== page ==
Raising Abnormally Short Teenagers

I’m not going to lie. Sometimes Kyle and I are scared of our four year old. Judge us all you want, but dealing with Haylee can be flat out scary. Parenting children is one thing. Parenting miniature adults is another thing entirely.

Our little gal has been speaking in complete sentences since she was eighteen months old. And truthfully, she hasn’t quit talking since. I thought it was cute when she was two.

One of her church leaders informed us that while the other kids were walking around saying things like, “Goo goo,” she was having a discussion with them about all of the fish coming back to the trap at the hatchery. They were amused. We were amused. All was fun and laughable.

A little while later our conversations went south. I had the girls at the doctor’s office for their check-ups last year. So, there we are, getting Avery checked out when Haylee decides to stand on her chair and jump, landing on her butt, as she yells out, "I am SO going to break my tailbone!"

THEN she blurts out, "So, Mom, if you and Dad both die are they going to make me live with someone I don't know?"

"WHAT!? Uh, no, you'd live with someone in the family."

"Oh good, because you have four kids. Grandma, Grandpa, Katie, Kim, and Spencer could probably do it."

I just stared at her. And for the first time ever our doctor, who is incredibly amused by my children, was stunned into silence. Yep. Welcome to the Huwe house.

The problem that developed should be obvious. She knew way too many words, and even worse, her comprehension was excellent. She understood far too much for a toddler.

Let another year or two pass and instead of an almost five year old, we will have an abnormally short teenager in our house.

The monster vocabulary was a force to be reckoned with for sure, but her physical abilities are also advanced. She can climb a 12-foot rope that hangs from a tree in our yard in about 15 seconds flat. She can dribble a soccer ball with more prowess than my boys and she’s not even old enough to play yet.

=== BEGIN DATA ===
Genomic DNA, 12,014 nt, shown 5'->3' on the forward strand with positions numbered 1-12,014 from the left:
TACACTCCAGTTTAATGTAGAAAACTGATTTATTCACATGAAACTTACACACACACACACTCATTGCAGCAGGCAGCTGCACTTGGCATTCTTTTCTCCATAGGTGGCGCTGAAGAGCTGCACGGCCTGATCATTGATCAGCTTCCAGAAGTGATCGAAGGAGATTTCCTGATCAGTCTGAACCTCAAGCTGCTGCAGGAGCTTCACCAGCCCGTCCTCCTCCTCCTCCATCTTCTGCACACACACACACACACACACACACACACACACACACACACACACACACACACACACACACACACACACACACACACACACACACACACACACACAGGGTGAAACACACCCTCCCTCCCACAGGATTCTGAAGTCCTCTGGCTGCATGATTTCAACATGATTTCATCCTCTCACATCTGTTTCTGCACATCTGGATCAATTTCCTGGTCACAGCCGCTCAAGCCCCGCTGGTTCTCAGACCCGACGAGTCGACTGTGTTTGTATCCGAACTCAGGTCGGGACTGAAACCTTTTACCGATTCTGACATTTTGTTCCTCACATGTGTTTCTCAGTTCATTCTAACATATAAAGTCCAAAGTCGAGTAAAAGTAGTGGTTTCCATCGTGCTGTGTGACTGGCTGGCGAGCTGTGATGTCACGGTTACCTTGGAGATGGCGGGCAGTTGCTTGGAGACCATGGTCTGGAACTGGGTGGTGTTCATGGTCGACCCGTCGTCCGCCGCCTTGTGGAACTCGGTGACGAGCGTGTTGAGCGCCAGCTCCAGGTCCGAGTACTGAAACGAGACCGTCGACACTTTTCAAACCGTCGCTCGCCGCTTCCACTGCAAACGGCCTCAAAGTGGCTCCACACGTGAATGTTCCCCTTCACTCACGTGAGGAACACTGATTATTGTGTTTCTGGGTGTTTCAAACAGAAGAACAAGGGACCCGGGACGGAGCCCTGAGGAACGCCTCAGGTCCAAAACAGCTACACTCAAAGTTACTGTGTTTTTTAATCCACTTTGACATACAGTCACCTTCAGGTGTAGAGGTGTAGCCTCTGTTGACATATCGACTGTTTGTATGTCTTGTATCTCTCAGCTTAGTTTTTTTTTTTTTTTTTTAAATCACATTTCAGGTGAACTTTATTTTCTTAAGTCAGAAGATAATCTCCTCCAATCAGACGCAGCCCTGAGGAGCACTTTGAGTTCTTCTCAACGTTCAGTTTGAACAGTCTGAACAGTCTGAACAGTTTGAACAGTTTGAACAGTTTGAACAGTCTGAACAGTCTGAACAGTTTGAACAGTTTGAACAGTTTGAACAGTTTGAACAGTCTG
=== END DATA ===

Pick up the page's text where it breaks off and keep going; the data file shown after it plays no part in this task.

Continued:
She also dances. Try not to cry out in disbelief if you personally know me. Her skills defy genetics. She didn’t get her ability to look like she walked off the set of an MTV music video from us. And no, she has also never watched that channel and only will over my dead body.

But there she is, shaking her little booty in any public place that plays music. Oh, every store plays background music, you say? Right, so I’m sure you can imagine our horror then.

I’ve never seen such a look of fear in her dad’s eyes. Part of that fear stems from the fact that she’s quite good. She has rhythm that no redneck possesses. It’s otherworldly.

I should probably mention that her love of dancing developed from her obsession with White Christmas. She watched that darn movie almost every day for two months straight last year. Sometimes more than once. And she would constantly skip back to the dancing scenes, so now I can practically perform right alongside Vera Ellen. Except my legs aren’t nearly as skinny and I’m not a blonde. Oh, and I can’t lift my leg higher than my knee. But besides that stuff, I could be a star.

I finally took it away from her at the end of January. I was concerned that the DVD wouldn’t even work this holiday season, but she busted it out two weeks ago and it’s working fine. And her little hiatus did nothing to dampen her skills. I overheard her behind the couch last week belting out the lyrics to “Gee, I wish I was back in the Army.” Glad she doesn’t forget anything. Ever.

Anyway, regardless of her love for dancing, do you know what her favorite part of the movie actually is? She likes the kissing part. This revelation was followed by giggles. I’ve never been so sorry for asking a question in all my life.

She’s supposed to be four. She’s supposed to pick her nose and wipe it on stuff. She’s supposed to throw monster temper tantrums because she can’t yet vocally express her feelings, not because she’s smart enough to try and manipulate you into getting whatever she wants. She’s supposed to trip over her own feet and be oblivious to what kissing even is.

We know we’re in trouble. You don’t have to tell us. Our fear of raising her is almost palpable.

But I guess this sort of thing comes with parenthood. Every kid is so different that you can’t even begin to anticipate what you’re in for. You can’t prepare yourself for what’s going to be required.

Our second daughter, Avery, will be 18 months old this week. My boys are polar opposites and I felt assured that our experience with her would be so very different. That was until she yelled out, “I want a bite!” a couple of weeks ago when her brother was eating a popsicle. It was a complete sentence.

Oh, have mercy.

Seriously, tell me what you think.